A new Holyrood government may emerge quietly over the summer, when much of Scotland is on vacation.
Following their fourth Scottish Parliament election victory, it will still be governed by Nicola Sturgeon and the SNP.
It may, however, grow to accommodate the first ever Green Party ministers in the UK.
The two parties are negotiating a formal cooperation agreement that may lead to the Greens and some of its policy goals being implemented in government. This type of collaboration is not necessarily essential.
With 64 of the 129 seats in parliament, the SNP can govern on their own, seeking cooperation from the Greens or others on an issue-by-issue basis. This is minority rule. It is how the SNP operated from 2007 to 2011, and it is how it is been since 2016.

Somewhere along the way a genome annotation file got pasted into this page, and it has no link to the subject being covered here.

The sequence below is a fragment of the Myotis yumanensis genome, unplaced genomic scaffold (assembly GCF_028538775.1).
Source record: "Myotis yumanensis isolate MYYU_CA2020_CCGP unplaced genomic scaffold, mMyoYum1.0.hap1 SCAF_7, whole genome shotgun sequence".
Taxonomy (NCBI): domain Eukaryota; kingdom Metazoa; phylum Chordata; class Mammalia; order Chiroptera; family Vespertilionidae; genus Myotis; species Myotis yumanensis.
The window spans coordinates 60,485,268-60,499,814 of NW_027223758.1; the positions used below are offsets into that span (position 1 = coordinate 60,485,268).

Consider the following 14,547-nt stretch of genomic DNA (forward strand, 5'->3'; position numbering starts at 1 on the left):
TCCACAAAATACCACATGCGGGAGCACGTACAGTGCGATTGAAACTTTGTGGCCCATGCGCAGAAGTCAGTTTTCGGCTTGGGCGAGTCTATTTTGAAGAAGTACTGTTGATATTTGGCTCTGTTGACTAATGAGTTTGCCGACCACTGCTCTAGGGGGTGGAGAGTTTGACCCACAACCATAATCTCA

However, in the previous parliament, they were regularly outvoted by the combined power of the opposition, forcing them to make compromises in order to avoid losing confidence votes.
They did not appreciate the experience, and as one government official described it, this time they want “a degree of added stability and policy predictability.”
This is what they had from 2011 to 2016, when they were able to create a majority government by winning enough SNP seats to get things done without the assistance of other parties.
This is an extremely tough conclusion to replicate under Holyrood’s proportional voting system.
During the first two sessions of the Scottish Parliament, a coalition of two parties – Labour and the Liberal Democrats – developed an agreed-upon platform and created a majority government together.